However, Jim Mussell argues that there are more productive ways to conceptualize of digitizations: “[d]igital resources should not replace the material in the archive but instead complement it, providing another way to approach whatever is being studied” (204). To say nothing of all the possibilities opened up by digital editions, my work on this project would not have been possible without searchable text, and a serendipitous viewing of the xml encoding for Margaret Sumner’s “Plein Air” lead me to realize queer undertones in this drawing and the poem preceding it. The relationship between digital literary studies and illustration is a bit queer in general. How does one distant read visual art? While, with projects like The Yellow Nineties, it would be possible to use a tool like Voyant to analyse the xml notes on a large group of illustrations, this would seem to tell us more about the perspective of those doing the digitizing than about the work itself. With my project, except for a few attempts to do closer readings of particular illustrations, I really am not able to demonstrate anything about the images except through those words that are attached to them – the names and pronouns they are attached to, and other words each volume uses to label the artwork and itself.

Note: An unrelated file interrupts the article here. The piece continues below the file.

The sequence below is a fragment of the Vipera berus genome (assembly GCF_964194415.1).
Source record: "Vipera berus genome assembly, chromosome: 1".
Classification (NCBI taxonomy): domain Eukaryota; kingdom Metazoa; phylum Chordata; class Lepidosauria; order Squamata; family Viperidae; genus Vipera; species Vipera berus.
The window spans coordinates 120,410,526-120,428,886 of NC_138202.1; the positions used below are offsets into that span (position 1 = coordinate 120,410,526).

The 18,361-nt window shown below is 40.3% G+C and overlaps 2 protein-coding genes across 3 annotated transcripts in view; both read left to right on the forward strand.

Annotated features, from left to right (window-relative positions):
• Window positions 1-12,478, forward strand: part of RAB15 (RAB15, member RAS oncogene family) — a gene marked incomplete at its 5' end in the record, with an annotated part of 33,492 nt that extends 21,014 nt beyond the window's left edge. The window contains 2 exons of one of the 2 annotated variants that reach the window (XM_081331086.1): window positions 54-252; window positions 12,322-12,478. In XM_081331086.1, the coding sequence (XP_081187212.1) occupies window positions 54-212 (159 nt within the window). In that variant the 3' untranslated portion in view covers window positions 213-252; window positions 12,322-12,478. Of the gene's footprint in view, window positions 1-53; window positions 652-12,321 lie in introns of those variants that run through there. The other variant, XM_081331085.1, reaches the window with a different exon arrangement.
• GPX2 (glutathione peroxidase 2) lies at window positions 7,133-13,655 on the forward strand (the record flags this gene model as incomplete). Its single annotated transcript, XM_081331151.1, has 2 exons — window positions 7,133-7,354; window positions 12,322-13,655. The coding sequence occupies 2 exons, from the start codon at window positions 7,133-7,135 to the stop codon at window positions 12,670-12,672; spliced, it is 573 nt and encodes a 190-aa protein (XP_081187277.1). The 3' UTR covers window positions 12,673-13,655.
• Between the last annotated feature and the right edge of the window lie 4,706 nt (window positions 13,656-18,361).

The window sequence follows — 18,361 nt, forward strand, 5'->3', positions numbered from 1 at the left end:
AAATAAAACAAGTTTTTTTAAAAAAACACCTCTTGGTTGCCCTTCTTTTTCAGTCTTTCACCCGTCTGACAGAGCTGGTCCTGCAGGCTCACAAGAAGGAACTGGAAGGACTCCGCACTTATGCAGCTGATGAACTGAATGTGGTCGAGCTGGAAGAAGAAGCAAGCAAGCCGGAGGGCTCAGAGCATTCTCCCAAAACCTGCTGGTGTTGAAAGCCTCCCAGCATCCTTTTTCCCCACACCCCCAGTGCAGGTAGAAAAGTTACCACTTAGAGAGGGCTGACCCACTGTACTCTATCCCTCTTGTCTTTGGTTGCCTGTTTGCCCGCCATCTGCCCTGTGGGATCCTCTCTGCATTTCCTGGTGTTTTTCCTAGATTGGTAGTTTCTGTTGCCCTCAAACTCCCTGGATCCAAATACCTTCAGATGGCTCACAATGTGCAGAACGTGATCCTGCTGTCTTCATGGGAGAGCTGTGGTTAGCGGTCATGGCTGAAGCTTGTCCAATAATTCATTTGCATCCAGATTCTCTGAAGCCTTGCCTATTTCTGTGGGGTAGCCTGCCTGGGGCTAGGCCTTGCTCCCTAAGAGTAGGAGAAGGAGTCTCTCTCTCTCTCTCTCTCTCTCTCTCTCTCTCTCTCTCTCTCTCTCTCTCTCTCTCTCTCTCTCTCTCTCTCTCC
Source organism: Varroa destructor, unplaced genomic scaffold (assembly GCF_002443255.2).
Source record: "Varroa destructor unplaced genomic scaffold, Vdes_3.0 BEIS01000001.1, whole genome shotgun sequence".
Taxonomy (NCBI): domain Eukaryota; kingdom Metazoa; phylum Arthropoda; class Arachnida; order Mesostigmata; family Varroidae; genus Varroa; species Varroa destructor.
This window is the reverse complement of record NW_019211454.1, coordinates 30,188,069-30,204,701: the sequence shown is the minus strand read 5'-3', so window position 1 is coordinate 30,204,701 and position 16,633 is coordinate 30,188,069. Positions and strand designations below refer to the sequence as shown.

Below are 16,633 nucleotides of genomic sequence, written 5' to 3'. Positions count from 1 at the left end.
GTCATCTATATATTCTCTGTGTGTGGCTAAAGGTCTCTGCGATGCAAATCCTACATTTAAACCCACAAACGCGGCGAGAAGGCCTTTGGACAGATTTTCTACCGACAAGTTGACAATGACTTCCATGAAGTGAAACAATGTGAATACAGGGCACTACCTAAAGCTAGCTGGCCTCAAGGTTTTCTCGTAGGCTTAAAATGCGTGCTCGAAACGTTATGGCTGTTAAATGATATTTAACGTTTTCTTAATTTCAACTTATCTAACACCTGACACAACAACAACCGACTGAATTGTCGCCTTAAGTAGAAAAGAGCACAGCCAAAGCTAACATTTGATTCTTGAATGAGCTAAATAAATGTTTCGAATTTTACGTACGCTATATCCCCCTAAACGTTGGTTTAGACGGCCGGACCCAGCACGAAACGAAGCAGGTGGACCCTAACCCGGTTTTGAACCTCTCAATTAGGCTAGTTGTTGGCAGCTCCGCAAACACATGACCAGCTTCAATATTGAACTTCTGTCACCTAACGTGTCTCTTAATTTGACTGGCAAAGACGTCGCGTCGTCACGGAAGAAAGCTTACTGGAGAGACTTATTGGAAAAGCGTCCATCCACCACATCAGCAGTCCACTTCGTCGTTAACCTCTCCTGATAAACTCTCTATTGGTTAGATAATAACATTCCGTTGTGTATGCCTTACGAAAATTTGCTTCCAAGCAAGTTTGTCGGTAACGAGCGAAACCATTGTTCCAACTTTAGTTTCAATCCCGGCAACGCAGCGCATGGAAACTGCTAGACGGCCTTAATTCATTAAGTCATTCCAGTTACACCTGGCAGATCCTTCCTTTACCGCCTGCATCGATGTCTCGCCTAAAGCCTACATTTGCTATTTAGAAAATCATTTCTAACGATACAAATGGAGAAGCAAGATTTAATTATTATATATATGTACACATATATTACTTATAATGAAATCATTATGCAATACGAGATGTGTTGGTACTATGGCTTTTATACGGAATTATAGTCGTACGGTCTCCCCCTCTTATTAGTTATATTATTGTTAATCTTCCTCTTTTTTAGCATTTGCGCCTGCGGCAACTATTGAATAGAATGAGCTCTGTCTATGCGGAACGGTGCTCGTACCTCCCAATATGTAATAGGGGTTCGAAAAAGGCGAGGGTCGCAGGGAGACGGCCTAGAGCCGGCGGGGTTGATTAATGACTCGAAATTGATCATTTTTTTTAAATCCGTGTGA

Having made some account of how labeled and counted my data in the last post, I won’t comment much further on that except to note that I’ve published a copy of my spreadsheet on google docs which includes information on pseudonyms and my sources for information on artist gender.
So without further ado, here is the data I’ve collected, as visualized through Tableau.
Linda K. Hughes argues that volumes 1-3 of The Yellow Book are marked by a lack of women poets and this is taken to the extreme in terms of visual art; as Kooistra and Denisoff note, no woman artist appears before Volume 4 (“The Yellow Book: Introduction to Volume 4 (Jan. 1895)”). This is followed by a slow increase in women’s illustrations in Volumes 4-6. Volumes 7-13 demonstrate greater parity. While Hughes saw a decrease in women’s poetry for Volume 13, it is instead Volumes 11 and 8 in which women are underrepresented as artists. As Volumes 7-9 all featured art from a particular regional school, the absence of women’s work in Volume 8 might have more to do with the environment of the Glasgow school than the evolution of The Yellow Book itself, however (Denisoff and Kooistra “The Yellow Book: Introduction to Volume 8 (January 1896)”).